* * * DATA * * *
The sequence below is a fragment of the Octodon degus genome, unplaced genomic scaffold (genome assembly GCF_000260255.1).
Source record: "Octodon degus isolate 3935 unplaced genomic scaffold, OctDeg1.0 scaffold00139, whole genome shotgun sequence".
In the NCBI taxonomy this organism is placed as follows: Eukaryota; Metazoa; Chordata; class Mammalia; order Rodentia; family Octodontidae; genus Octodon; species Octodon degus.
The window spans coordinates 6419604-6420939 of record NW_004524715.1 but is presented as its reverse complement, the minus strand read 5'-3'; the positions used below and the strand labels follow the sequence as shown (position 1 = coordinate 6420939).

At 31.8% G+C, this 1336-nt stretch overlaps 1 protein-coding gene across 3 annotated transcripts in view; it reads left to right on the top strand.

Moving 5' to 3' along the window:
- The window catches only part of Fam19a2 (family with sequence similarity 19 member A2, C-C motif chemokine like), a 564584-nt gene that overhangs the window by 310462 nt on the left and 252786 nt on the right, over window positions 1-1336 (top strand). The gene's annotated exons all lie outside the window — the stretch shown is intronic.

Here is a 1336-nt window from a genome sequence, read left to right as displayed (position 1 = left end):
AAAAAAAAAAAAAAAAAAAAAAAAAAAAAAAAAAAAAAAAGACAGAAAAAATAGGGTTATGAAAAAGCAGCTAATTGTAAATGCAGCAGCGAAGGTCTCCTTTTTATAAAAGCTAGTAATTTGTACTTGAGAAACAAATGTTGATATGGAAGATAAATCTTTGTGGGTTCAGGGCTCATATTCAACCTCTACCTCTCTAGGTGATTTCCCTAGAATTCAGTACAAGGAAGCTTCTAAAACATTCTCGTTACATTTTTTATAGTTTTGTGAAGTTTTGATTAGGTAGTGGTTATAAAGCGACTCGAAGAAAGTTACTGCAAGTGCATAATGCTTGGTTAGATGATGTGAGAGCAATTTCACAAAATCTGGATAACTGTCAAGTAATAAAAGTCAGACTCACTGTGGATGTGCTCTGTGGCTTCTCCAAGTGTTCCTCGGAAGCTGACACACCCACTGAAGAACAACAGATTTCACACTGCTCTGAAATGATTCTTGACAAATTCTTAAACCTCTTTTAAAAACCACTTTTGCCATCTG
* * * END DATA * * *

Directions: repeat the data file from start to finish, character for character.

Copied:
The sequence below is a fragment of the Octodon degus genome, unplaced genomic scaffold (genome assembly GCF_000260255.1).
Source record: "Octodon degus isolate 3935 unplaced genomic scaffold, OctDeg1.0 scaffold00139, whole genome shotgun sequence".
In the NCBI taxonomy this organism is placed as follows: Eukaryota; Metazoa; Chordata; class Mammalia; order Rodentia; family Octodontidae; genus Octodon; species Octodon degus.
The window spans coordinates 6419604-6420939 of record NW_004524715.1 but is presented as its reverse complement, the minus strand read 5'-3'; the positions used below and the strand labels follow the sequence as shown (position 1 = coordinate 6420939).

At 31.8% G+C, this 1336-nt stretch overlaps 1 protein-coding gene across 3 annotated transcripts in view; it reads left to right on the top strand.

Moving 5' to 3' along the window:
- The window catches only part of Fam19a2 (family with sequence similarity 19 member A2, C-C motif chemokine like), a 564584-nt gene that overhangs the window by 310462 nt on the left and 252786 nt on the right, over window positions 1-1336 (top strand). The gene's annotated exons all lie outside the window — the stretch shown is intronic.

Here is a 1336-nt window from a genome sequence, read left to right as displayed (position 1 = left end):
AAAAAAAAAAAAAAAAAAAAAAAAAAAAAAAAAAAAAAAAGACAGAAAAAATAGGGTTATGAAAAAGCAGCTAATTGTAAATGCAGCAGCGAAGGTCTCCTTTTTATAAAAGCTAGTAATTTGTACTTGAGAAACAAATGTTGATATGGAAGATAAATCTTTGTGGGTTCAGGGCTCATATTCAACCTCTACCTCTCTAGGTGATTTCCCTAGAATTCAGTACAAGGAAGCTTCTAAAACATTCTCGTTACATTTTTTATAGTTTTGTGAAGTTTTGATTAGGTAGTGGTTATAAAGCGACTCGAAGAAAGTTACTGCAAGTGCATAATGCTTGGTTAGATGATGTGAGAGCAATTTCACAAAATCTGGATAACTGTCAAGTAATAAAAGTCAGACTCACTGTGGATGTGCTCTGTGGCTTCTCCAAGTGTTCCTCGGAAGCTGACACACCCACTGAAGAACAACAGATTTCACACTGCTCTGAAATGATTCTTGACAAATTCTTAAACCTCTTTTAAAAACCACTTTTGCCATCTG